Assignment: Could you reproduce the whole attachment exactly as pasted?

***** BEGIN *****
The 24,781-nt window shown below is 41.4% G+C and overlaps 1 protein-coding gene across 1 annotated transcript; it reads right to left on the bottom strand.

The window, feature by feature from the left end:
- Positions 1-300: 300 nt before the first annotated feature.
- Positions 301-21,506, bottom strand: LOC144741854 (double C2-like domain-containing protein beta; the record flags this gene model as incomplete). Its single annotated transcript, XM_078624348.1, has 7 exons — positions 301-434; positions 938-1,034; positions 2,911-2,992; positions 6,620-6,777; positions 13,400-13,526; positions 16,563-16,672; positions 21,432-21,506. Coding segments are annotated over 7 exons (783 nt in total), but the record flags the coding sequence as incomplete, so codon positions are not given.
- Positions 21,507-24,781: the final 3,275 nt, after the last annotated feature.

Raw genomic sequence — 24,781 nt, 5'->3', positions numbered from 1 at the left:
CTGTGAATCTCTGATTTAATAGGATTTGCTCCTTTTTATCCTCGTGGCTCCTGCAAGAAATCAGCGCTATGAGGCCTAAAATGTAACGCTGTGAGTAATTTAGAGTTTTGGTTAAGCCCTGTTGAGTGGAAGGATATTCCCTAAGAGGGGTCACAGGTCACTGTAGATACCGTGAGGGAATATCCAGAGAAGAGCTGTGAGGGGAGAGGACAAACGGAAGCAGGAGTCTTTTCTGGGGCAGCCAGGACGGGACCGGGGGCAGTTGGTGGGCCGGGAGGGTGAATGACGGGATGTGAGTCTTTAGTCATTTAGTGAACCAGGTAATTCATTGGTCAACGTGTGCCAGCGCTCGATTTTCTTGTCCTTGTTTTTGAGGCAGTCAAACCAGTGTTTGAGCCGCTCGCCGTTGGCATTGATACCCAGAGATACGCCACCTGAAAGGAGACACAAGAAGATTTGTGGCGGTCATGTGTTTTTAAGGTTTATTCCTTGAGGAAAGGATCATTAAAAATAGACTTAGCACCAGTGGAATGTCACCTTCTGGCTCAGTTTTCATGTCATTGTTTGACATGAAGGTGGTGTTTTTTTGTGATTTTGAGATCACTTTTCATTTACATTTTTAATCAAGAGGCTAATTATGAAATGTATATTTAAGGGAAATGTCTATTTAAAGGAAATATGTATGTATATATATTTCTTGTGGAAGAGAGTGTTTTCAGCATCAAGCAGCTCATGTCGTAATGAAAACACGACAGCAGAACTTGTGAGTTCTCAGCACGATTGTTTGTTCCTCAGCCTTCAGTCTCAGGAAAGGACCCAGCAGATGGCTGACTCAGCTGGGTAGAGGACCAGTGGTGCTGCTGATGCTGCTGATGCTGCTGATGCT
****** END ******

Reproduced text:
The 24,781-nt window shown below is 41.4% G+C and overlaps 1 protein-coding gene across 1 annotated transcript; it reads right to left on the bottom strand.

The window, feature by feature from the left end:
- Positions 1-300: 300 nt before the first annotated feature.
- Positions 301-21,506, bottom strand: LOC144741854 (double C2-like domain-containing protein beta; the record flags this gene model as incomplete). Its single annotated transcript, XM_078624348.1, has 7 exons — positions 301-434; positions 938-1,034; positions 2,911-2,992; positions 6,620-6,777; positions 13,400-13,526; positions 16,563-16,672; positions 21,432-21,506. Coding segments are annotated over 7 exons (783 nt in total), but the record flags the coding sequence as incomplete, so codon positions are not given.
- Positions 21,507-24,781: the final 3,275 nt, after the last annotated feature.

Raw genomic sequence — 24,781 nt, 5'->3', positions numbered from 1 at the left:
CTGTGAATCTCTGATTTAATAGGATTTGCTCCTTTTTATCCTCGTGGCTCCTGCAAGAAATCAGCGCTATGAGGCCTAAAATGTAACGCTGTGAGTAATTTAGAGTTTTGGTTAAGCCCTGTTGAGTGGAAGGATATTCCCTAAGAGGGGTCACAGGTCACTGTAGATACCGTGAGGGAATATCCAGAGAAGAGCTGTGAGGGGAGAGGACAAACGGAAGCAGGAGTCTTTTCTGGGGCAGCCAGGACGGGACCGGGGGCAGTTGGTGGGCCGGGAGGGTGAATGACGGGATGTGAGTCTTTAGTCATTTAGTGAACCAGGTAATTCATTGGTCAACGTGTGCCAGCGCTCGATTTTCTTGTCCTTGTTTTTGAGGCAGTCAAACCAGTGTTTGAGCCGCTCGCCGTTGGCATTGATACCCAGAGATACGCCACCTGAAAGGAGACACAAGAAGATTTGTGGCGGTCATGTGTTTTTAAGGTTTATTCCTTGAGGAAAGGATCATTAAAAATAGACTTAGCACCAGTGGAATGTCACCTTCTGGCTCAGTTTTCATGTCATTGTTTGACATGAAGGTGGTGTTTTTTTGTGATTTTGAGATCACTTTTCATTTACATTTTTAATCAAGAGGCTAATTATGAAATGTATATTTAAGGGAAATGTCTATTTAAAGGAAATATGTATGTATATATATTTCTTGTGGAAGAGAGTGTTTTCAGCATCAAGCAGCTCATGTCGTAATGAAAACACGACAGCAGAACTTGTGAGTTCTCAGCACGATTGTTTGTTCCTCAGCCTTCAGTCTCAGGAAAGGACCCAGCAGATGGCTGACTCAGCTGGGTAGAGGACCAGTGGTGCTGCTGATGCTGCTGATGCTGCTGATGCT